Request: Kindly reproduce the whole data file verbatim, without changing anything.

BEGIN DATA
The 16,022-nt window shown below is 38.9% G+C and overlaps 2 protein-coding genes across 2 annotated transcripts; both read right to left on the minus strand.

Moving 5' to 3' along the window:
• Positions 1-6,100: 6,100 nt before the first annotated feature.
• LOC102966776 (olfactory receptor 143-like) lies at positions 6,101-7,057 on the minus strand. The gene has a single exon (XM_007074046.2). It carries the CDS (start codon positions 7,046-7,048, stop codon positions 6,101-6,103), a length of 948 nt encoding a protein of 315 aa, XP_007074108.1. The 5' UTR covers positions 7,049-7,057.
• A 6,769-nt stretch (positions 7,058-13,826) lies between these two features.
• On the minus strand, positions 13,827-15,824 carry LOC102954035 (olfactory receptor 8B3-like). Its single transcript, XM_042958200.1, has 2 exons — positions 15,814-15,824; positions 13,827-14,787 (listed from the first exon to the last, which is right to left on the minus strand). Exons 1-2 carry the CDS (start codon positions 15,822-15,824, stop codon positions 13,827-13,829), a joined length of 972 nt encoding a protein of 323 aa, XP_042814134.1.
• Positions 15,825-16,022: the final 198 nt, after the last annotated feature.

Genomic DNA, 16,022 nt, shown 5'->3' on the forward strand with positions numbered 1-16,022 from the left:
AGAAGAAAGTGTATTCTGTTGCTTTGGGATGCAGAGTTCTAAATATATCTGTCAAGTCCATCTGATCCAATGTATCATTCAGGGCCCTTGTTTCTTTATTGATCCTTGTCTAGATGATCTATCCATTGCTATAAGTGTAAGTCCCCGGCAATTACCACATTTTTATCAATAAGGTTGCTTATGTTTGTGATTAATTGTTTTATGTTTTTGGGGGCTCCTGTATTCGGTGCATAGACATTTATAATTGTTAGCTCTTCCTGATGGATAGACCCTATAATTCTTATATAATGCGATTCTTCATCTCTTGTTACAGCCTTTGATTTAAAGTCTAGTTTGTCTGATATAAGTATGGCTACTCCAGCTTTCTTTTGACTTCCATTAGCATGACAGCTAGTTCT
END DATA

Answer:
The 16,022-nt window shown below is 38.9% G+C and overlaps 2 protein-coding genes across 2 annotated transcripts; both read right to left on the minus strand.

Moving 5' to 3' along the window:
• Positions 1-6,100: 6,100 nt before the first annotated feature.
• LOC102966776 (olfactory receptor 143-like) lies at positions 6,101-7,057 on the minus strand. The gene has a single exon (XM_007074046.2). It carries the CDS (start codon positions 7,046-7,048, stop codon positions 6,101-6,103), a length of 948 nt encoding a protein of 315 aa, XP_007074108.1. The 5' UTR covers positions 7,049-7,057.
• A 6,769-nt stretch (positions 7,058-13,826) lies between these two features.
• On the minus strand, positions 13,827-15,824 carry LOC102954035 (olfactory receptor 8B3-like). Its single transcript, XM_042958200.1, has 2 exons — positions 15,814-15,824; positions 13,827-14,787 (listed from the first exon to the last, which is right to left on the minus strand). Exons 1-2 carry the CDS (start codon positions 15,822-15,824, stop codon positions 13,827-13,829), a joined length of 972 nt encoding a protein of 323 aa, XP_042814134.1.
• Positions 15,825-16,022: the final 198 nt, after the last annotated feature.

Genomic DNA, 16,022 nt, shown 5'->3' on the forward strand with positions numbered 1-16,022 from the left:
AGAAGAAAGTGTATTCTGTTGCTTTGGGATGCAGAGTTCTAAATATATCTGTCAAGTCCATCTGATCCAATGTATCATTCAGGGCCCTTGTTTCTTTATTGATCCTTGTCTAGATGATCTATCCATTGCTATAAGTGTAAGTCCCCGGCAATTACCACATTTTTATCAATAAGGTTGCTTATGTTTGTGATTAATTGTTTTATGTTTTTGGGGGCTCCTGTATTCGGTGCATAGACATTTATAATTGTTAGCTCTTCCTGATGGATAGACCCTATAATTCTTATATAATGCGATTCTTCATCTCTTGTTACAGCCTTTGATTTAAAGTCTAGTTTGTCTGATATAAGTATGGCTACTCCAGCTTTCTTTTGACTTCCATTAGCATGACAGCTAGTTCT